Long-Term Follow-Up of Interstitial Lung Abnormality: Implication in Follow-Up Strategy and Risk Thresholds

Sohee Park, Jooae Choe, Hye Jeon Hwang, Han Na Noh, Young Ju Jung, Jung-Bok Lee, Kyung-Hyun Do, Eun Jin Chae, and Joon Beom Seo
American Journal of Respiratory and Critical Care Medicine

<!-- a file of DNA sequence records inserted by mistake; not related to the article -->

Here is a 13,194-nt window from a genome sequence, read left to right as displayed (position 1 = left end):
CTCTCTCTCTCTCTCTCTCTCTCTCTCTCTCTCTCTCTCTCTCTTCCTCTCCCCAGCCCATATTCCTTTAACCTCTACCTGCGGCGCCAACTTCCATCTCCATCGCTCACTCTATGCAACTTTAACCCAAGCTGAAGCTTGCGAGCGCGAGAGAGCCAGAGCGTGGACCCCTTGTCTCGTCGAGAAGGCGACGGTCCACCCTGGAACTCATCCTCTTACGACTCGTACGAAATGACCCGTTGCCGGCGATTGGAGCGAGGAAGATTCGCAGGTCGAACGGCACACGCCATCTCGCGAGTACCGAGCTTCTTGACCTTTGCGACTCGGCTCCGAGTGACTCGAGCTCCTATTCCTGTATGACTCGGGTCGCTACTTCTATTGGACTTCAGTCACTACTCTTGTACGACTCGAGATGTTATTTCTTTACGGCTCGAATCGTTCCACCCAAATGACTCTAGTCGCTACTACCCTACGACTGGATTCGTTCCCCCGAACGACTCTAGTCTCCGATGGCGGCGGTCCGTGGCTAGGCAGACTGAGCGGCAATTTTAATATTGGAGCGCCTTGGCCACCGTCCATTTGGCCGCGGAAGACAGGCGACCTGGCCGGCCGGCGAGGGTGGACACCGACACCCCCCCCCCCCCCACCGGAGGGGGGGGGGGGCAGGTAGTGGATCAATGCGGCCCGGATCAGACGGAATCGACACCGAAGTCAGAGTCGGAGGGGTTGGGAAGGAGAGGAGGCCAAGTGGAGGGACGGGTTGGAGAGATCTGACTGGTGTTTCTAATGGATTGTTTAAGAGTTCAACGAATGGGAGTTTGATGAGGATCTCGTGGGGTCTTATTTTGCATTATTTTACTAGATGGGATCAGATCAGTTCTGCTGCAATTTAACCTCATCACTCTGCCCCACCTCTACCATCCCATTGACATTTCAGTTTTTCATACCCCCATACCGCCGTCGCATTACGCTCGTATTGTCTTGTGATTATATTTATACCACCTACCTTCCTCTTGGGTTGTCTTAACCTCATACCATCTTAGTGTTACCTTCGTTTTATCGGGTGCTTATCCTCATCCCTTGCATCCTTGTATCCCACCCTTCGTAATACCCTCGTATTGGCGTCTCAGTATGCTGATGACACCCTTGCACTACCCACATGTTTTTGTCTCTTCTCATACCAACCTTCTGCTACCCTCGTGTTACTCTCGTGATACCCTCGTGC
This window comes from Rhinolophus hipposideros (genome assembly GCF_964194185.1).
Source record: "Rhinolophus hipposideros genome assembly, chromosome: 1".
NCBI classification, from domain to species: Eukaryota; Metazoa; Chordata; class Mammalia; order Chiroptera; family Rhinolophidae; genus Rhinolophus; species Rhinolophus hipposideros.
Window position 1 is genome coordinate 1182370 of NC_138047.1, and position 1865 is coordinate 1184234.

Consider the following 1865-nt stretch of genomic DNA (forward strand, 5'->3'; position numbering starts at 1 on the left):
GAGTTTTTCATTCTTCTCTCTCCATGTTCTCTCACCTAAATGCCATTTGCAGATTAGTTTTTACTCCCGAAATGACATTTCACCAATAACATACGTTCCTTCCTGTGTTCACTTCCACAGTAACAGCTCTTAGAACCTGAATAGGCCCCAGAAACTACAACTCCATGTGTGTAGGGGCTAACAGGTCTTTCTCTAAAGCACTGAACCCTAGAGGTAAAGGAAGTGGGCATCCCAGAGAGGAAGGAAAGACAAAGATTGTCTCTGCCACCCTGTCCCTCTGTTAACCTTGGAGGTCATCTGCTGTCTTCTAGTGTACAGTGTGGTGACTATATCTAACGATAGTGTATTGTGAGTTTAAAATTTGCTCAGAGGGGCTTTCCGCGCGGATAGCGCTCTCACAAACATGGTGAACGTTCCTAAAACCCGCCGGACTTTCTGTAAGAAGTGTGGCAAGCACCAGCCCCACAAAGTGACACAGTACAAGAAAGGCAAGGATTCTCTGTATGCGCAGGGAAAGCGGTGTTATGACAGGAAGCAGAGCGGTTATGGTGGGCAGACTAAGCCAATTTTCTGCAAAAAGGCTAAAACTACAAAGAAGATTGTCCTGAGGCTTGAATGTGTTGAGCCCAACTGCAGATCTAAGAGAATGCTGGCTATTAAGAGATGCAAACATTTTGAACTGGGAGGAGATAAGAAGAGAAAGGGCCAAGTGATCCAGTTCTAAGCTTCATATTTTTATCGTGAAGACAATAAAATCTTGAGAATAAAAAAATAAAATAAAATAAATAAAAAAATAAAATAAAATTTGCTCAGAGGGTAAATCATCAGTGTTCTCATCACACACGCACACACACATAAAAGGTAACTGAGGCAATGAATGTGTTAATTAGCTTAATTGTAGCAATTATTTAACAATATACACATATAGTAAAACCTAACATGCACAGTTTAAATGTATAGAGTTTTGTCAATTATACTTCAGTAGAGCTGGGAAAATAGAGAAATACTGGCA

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This study aimed to determine optimal follow-up strategies and extent thresholds for interstitial lung abnormality (ILA) outcomes using CT scans. It included self-referred participants aged 50 and older, including nonsmokers. Consecutive CT scans identified the initial and progressive stages of ILA, quantified using deep learning (AVIEW version Out of 305 participants with a median follow-up of 11.3 years, 78.4% showed ILA on at least one CT scan. ILA progression occurred in 80.5% of participants with serial CT studies, and 17.3% progressed to usual interstitial pneumonia (UIP), with median progression times of 3.2 years and 11.8 years, respectively. Fibrotic ILA extent on CT was an independent risk factor for both ILA progression and UIP progression. Risk groups based on honeycombing and extent of fibrosis (1% in the whole lung or 5% per lung zone) showed significant differences in 10-year overall survival. The study suggests follow-up CT at 3-year intervals, with shorter intervals for those at higher risk based on fibrosis extent and honeycombing.


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